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Why Frog Species Are Being Wiped Out Across the World

Frogs and their amphibian cousins ​​are being decimated by a deadly fungal infection contributing to the endangerment and extinction of hundreds of species around the world.

The disease, chytridiomycosis, is caused by the Batrachochytrium dendrobatidis fungus, which infects the keratin in the amphibians’ skin. The infection has been found to cause nearly 100 percent mortality in some species, while only mildly affecting others.

The fungus had spread to populations across the world, but until now, had mostly not affected Africa. However, according to a new study published in the journal Frontiers in Conservation Sciencechytridiomycosis has steadily increased in occurrence across the continent since the year 2000.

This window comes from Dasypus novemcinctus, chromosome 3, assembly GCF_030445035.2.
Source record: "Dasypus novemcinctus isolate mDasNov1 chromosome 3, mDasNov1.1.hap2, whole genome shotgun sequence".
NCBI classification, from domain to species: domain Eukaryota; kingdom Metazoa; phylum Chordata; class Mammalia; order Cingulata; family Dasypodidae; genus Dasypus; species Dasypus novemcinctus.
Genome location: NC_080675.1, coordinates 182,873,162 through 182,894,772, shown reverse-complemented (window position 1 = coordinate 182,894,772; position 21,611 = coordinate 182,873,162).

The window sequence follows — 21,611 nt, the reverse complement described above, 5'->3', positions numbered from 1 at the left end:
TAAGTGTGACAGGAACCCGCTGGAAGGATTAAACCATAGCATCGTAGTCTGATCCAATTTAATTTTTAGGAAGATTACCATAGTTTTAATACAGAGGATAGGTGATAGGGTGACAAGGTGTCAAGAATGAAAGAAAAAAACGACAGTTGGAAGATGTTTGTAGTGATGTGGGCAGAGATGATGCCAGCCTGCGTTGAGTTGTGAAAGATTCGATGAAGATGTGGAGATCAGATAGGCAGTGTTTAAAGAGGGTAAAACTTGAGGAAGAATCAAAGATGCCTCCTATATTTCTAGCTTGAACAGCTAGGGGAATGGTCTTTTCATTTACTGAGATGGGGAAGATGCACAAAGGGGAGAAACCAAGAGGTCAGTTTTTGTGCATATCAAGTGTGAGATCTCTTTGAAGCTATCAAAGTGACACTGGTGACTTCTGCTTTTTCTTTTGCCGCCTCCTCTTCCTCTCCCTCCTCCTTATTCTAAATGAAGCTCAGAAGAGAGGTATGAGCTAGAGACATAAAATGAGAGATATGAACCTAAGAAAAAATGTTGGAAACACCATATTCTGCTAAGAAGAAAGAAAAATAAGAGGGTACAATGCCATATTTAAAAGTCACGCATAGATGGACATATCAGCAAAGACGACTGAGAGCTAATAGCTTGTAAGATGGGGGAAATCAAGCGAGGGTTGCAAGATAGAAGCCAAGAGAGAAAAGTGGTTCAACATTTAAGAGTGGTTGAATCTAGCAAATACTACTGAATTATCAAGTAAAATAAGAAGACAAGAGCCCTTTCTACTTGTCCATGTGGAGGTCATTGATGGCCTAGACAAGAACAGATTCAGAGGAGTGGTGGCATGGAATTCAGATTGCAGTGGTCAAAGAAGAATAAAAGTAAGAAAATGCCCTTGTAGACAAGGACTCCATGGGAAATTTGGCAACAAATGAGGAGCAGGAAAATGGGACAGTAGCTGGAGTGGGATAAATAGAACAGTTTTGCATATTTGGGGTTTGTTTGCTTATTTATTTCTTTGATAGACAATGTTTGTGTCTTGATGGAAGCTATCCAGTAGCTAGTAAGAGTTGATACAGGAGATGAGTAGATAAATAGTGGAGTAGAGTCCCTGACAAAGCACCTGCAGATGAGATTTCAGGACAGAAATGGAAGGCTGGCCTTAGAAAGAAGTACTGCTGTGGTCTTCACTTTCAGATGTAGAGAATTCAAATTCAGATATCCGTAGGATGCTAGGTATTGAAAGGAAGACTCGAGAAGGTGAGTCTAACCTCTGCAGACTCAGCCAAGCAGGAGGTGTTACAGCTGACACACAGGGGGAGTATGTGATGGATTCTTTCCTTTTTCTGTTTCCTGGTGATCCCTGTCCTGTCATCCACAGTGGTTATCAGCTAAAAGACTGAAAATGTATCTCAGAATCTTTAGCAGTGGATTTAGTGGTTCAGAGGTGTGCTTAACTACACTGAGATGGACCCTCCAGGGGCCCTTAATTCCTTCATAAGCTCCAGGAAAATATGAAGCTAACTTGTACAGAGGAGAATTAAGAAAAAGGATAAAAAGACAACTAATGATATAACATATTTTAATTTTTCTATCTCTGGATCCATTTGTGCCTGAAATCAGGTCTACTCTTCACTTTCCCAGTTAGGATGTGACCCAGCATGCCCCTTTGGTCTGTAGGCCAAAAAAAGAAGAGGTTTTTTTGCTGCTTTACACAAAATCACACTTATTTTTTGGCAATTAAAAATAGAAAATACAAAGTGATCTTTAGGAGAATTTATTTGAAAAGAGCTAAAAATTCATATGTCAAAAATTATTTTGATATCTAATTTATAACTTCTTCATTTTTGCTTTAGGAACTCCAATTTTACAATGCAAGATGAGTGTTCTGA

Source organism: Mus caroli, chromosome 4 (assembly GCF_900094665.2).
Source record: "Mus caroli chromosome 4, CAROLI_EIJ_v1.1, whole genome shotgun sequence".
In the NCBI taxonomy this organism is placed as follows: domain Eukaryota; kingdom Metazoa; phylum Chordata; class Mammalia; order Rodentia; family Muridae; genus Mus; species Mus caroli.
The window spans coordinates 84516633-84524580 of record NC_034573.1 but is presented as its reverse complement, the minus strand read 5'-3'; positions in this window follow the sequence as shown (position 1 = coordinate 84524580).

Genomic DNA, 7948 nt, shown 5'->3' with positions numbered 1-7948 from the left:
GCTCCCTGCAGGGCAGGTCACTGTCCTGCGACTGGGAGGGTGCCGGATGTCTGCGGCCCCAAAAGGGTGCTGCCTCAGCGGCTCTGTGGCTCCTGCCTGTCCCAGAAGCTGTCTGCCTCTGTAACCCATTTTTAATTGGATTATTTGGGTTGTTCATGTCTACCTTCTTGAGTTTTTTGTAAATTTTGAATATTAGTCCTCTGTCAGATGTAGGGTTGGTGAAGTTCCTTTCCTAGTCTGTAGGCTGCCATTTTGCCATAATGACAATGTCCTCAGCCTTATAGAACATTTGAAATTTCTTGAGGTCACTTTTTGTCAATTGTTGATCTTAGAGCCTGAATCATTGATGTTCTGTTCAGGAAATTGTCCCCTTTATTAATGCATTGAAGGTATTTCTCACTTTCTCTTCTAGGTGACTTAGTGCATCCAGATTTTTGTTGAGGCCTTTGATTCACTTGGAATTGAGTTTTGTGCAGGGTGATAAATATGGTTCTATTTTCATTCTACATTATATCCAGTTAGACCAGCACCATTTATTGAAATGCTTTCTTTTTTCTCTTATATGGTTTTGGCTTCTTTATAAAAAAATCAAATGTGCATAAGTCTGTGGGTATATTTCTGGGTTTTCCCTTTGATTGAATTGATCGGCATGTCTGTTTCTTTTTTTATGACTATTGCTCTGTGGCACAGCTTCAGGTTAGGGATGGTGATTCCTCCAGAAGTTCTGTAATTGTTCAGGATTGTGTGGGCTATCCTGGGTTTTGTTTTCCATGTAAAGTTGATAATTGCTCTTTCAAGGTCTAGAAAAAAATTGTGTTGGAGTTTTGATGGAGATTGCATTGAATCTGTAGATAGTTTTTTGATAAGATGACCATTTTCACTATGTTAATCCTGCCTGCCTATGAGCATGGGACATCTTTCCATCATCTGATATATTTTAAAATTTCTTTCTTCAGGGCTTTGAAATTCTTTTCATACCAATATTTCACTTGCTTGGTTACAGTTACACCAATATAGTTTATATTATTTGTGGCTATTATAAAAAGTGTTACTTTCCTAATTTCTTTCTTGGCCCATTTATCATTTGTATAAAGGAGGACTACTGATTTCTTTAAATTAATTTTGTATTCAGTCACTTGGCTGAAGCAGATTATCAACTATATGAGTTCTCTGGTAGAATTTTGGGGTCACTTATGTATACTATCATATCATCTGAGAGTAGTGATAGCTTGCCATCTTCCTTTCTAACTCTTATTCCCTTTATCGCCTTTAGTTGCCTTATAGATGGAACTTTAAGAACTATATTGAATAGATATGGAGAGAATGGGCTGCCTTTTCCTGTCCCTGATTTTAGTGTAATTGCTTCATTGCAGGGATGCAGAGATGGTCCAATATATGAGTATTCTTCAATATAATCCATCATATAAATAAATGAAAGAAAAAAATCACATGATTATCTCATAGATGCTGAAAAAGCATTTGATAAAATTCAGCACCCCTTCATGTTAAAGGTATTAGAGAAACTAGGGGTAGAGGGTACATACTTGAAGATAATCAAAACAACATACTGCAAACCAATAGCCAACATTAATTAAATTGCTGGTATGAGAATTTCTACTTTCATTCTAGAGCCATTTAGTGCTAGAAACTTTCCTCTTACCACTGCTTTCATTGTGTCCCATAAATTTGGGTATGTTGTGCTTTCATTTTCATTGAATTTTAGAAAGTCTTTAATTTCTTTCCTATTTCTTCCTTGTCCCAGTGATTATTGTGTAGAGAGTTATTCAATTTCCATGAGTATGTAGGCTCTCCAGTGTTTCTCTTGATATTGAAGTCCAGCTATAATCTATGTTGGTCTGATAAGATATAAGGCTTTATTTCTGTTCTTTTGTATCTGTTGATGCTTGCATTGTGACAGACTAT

“This is a microscopic fungus that infects the skin of amphibians and is fatal to many species,” Vance T. Vredenburg, a chytridiomycosis researcher, co-author of the frontiers in Conservation Science paper, and professor and associate chair of the Department of Biology at San Francisco State University told Newsweek.

“In fact, the disease caused by this fungus, called chytridiomycosis, represents the worst case in recorded history for a disease of vertebrates. Hundreds of species have been affected (over 500), and many went extinct in mass die-offs soon after fungal invasion.”

chytridiomycosis kills frogs by infecting their skin and causing skin shedding and other symptoms like ulcers. Frogs and other amphibians absorb oxygen through their skin and perform crucial ion transfer across their skin layers.

“The best evidence for how it causes death suggests that the fungus disrupts essential functions of the frog skin (uptake of essential ions, respiration),” Louise Rollins-Smith, an associate professor of pathology, microbiology and immunology at Vanderbilt University, told Newsweek.